Wildlife Laws Different, But Same Across States
As the holidays come and go, many outdoorsmen will travel with their families and friends to hunt in neighboring states. This presents the hunter with a whole new world of opportunity and risk.
For instance, a Kansas hunter who is used to setting out a bag of corn in order to hunt the deer that come to feed over it will find himself in trouble in both neighboring states of Colorado and Missouri. Colorado, for instance, only allows the use of bait for the taking of furbearers while Kansas allows the use of bait in the pursuit of deer and turkey.
In Missouri, many counties, including those sharing a border with Kansas, have in place "antler restrictions". These restrictions prohibit hunters from harvesting buck whitetail deer with less than four antler points on at least one side. This restriction is the topic of hot debate among big game hunters in Missouri who doubt its effectiveness at producing the large trophy animals as it was intended to do. Deer is illegal under this provision in Missouri, but would be legal just across the county line in Kansas or Nebraska.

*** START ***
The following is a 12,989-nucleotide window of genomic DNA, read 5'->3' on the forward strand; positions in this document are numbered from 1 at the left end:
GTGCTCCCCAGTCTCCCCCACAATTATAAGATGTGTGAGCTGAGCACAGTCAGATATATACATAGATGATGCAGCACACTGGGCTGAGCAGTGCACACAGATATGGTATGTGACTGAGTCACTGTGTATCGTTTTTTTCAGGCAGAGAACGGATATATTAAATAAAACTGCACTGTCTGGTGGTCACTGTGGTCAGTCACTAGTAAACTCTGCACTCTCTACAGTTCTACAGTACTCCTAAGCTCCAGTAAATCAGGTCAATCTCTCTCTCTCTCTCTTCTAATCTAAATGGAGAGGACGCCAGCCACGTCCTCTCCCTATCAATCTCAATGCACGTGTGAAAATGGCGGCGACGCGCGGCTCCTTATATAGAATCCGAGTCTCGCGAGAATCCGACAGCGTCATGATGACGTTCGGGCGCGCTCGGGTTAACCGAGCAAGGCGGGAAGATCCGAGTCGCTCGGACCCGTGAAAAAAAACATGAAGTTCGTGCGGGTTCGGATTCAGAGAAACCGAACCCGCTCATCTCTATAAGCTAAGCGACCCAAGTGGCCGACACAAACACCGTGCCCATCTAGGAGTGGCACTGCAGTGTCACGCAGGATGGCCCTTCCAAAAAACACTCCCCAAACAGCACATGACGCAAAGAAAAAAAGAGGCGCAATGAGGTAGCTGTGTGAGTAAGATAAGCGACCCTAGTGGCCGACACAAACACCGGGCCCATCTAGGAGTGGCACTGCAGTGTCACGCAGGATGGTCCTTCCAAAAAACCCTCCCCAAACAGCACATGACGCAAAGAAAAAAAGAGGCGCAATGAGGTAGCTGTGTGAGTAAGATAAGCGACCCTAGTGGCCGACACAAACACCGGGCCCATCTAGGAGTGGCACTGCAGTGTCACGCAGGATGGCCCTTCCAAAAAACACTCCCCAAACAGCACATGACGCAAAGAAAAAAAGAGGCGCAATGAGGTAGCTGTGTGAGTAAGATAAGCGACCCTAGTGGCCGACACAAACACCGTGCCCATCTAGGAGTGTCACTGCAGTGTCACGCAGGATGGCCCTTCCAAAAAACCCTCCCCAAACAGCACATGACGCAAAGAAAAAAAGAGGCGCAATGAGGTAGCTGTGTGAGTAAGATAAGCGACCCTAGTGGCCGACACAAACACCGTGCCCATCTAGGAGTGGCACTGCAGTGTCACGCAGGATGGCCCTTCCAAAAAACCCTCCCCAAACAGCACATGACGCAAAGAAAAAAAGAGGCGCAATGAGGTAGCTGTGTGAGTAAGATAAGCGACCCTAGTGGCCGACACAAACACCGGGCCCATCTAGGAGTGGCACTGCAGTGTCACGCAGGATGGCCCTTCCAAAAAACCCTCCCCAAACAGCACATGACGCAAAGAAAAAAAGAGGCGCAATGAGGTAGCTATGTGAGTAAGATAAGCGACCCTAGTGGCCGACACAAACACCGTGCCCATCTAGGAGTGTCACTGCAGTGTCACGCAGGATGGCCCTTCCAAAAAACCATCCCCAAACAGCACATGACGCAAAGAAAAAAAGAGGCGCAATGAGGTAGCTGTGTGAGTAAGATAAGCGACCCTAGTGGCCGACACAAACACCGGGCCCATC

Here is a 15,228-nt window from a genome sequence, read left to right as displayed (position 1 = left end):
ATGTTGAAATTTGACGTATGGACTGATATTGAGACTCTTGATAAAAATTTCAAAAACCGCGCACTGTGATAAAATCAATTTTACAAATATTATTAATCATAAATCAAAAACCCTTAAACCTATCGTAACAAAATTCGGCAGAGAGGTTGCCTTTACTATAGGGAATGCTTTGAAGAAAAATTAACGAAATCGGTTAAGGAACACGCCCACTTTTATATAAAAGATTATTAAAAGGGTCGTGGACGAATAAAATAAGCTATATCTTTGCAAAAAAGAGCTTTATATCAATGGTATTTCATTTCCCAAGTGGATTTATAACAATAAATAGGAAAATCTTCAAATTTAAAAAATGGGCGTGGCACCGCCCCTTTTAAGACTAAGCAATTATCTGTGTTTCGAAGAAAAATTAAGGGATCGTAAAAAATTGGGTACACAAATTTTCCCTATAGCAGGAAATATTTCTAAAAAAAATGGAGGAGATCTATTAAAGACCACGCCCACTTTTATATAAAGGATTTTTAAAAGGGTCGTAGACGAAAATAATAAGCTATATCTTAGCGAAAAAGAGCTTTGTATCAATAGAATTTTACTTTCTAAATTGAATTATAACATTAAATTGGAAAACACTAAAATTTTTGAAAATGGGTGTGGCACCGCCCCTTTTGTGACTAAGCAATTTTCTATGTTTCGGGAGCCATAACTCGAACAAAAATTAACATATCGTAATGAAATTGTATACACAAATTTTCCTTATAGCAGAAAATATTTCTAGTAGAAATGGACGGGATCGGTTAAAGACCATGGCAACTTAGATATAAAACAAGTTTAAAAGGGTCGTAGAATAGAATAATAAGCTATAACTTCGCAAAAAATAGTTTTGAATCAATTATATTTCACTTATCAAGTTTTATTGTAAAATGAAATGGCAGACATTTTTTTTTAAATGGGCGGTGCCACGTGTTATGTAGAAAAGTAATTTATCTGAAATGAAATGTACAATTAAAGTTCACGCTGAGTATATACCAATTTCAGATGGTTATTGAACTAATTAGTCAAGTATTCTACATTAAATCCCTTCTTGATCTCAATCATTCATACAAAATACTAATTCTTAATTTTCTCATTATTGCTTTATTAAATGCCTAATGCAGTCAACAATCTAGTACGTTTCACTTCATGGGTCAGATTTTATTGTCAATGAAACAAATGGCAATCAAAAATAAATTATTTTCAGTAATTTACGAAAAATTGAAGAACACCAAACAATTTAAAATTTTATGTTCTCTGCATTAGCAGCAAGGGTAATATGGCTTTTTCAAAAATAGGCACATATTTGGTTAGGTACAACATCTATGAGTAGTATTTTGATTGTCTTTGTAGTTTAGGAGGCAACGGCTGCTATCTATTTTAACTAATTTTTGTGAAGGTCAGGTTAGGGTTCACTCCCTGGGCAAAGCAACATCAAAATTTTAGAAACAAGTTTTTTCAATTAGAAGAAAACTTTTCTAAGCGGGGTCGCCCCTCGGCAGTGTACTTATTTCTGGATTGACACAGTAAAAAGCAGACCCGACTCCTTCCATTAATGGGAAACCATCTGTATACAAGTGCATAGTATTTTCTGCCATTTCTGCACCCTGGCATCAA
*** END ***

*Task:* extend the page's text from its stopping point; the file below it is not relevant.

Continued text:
Even waterfowl hunting differs from state to state, while being heavily influenced by the federal guidelines. Duck limits differ from state to state, depending on the usual available species and their abundance. Colorado has a daily limit of 5 Canada Geese per hunter and Kansas has a daily limit of 6 per hunter. Even shooting time can be different, with Kansas teal season shooting time being half-hour before sunrise and Missouri’s teal season shooting time being at precisely sunrise.
In short, if you travel to hunt, make sure you research thoroughly the laws of the state you’re traveling to. Even a small violation could ruin an otherwise phenomenal hunting experience. If you’re accused of a hunting violation or receive a hunting ticket, let a Wildlife Lawyer help you keep your voice and give you your day in court. You have rights and a Wildlife Lawyer can help protect them.